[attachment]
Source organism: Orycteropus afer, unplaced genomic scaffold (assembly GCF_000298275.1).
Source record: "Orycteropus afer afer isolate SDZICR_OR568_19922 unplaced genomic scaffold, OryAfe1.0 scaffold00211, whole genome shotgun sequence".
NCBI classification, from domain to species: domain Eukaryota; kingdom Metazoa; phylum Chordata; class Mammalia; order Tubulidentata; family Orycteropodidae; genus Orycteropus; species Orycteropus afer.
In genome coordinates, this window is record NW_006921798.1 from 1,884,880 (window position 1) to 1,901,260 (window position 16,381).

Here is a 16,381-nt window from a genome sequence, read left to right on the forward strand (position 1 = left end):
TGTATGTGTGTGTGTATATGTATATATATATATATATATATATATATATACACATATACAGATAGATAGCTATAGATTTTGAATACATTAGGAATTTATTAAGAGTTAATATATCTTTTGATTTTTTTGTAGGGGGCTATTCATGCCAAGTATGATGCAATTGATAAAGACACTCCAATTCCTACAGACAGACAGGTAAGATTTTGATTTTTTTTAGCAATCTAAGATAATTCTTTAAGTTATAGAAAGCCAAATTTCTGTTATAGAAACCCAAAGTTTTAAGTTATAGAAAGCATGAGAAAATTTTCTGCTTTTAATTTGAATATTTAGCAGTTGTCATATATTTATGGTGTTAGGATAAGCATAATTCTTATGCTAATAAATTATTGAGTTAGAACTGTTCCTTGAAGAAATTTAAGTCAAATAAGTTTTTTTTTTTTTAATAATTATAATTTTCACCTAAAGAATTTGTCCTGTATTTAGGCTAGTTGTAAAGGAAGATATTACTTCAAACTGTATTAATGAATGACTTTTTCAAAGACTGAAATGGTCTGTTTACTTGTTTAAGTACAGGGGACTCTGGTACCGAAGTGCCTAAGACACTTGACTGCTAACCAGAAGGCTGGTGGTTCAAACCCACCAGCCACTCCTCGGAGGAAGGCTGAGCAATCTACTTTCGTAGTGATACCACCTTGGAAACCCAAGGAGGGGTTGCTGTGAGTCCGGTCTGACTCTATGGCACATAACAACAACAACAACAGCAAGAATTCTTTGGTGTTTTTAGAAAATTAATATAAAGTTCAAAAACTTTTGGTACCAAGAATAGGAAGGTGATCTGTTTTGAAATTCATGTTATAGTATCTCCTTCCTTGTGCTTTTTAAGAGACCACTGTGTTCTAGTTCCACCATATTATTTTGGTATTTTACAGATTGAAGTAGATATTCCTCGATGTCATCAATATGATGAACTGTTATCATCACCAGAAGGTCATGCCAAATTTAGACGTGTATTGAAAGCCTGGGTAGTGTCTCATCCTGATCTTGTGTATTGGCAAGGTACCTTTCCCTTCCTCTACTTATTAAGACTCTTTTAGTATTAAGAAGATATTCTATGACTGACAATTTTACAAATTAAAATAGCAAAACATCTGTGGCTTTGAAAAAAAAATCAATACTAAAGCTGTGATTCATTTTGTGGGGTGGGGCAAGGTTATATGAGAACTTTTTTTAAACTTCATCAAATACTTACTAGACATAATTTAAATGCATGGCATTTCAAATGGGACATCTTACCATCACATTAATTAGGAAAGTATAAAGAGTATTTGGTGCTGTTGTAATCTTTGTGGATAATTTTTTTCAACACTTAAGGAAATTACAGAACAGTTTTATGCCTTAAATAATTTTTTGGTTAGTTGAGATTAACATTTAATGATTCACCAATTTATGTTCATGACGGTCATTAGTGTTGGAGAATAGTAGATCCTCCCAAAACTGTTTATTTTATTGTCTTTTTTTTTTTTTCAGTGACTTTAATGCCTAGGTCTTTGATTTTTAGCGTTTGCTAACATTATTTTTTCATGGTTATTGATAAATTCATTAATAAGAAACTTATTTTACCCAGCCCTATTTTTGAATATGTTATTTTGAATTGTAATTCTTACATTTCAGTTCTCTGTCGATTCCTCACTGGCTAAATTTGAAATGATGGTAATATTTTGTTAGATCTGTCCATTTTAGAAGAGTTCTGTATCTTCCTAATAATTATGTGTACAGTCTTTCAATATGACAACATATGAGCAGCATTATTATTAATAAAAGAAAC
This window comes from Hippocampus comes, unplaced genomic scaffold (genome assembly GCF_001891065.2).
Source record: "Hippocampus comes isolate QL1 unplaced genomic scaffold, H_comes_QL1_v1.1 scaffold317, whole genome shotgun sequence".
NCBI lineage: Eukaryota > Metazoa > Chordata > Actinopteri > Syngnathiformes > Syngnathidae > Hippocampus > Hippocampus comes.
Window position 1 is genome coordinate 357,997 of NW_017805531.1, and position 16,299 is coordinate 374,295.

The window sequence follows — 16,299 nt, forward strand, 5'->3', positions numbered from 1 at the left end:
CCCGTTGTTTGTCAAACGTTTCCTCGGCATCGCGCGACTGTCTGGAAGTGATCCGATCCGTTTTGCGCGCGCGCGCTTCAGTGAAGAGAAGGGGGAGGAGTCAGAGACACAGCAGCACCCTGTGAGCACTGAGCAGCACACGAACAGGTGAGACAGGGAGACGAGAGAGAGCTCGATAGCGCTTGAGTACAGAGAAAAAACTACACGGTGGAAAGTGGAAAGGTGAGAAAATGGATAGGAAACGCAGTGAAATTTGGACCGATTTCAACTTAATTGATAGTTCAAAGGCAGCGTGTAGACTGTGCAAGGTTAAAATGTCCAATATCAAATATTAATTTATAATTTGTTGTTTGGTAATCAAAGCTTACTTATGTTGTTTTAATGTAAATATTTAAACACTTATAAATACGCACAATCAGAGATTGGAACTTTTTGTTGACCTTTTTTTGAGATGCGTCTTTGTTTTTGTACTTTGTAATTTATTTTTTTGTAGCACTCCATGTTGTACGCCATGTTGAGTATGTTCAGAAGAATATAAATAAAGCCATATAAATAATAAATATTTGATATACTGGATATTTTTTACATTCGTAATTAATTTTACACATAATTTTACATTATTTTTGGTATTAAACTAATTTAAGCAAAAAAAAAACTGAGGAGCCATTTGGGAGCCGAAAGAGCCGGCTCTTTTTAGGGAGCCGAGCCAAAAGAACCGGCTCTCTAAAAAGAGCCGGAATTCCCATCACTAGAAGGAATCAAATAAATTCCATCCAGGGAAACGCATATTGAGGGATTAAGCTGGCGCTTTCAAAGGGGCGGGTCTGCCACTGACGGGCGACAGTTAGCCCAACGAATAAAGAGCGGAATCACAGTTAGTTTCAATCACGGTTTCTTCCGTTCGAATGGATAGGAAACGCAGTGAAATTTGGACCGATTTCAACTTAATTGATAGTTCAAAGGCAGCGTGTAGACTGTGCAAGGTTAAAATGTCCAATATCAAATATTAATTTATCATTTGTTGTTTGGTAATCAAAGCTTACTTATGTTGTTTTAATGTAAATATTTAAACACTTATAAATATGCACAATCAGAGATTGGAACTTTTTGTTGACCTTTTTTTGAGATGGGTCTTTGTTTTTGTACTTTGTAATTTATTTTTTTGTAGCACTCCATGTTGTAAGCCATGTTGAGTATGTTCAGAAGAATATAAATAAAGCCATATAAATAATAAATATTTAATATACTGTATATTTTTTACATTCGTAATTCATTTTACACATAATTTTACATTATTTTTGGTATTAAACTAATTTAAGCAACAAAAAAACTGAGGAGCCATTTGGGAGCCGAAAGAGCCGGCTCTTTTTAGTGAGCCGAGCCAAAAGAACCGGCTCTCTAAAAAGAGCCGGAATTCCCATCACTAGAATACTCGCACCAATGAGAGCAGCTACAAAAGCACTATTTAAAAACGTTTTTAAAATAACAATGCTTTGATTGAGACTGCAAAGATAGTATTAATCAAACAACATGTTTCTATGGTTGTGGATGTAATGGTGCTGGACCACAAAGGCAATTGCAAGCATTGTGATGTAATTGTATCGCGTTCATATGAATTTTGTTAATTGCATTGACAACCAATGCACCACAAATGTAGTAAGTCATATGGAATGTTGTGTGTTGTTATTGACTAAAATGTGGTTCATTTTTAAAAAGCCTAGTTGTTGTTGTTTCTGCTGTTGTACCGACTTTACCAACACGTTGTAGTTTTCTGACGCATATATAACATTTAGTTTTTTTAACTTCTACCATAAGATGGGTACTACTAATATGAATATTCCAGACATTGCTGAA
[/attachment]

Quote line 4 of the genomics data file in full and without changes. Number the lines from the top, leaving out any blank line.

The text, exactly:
In genome coordinates, this window is record NW_006921798.1 from 1,884,880 (window position 1) to 1,901,260 (window position 16,381).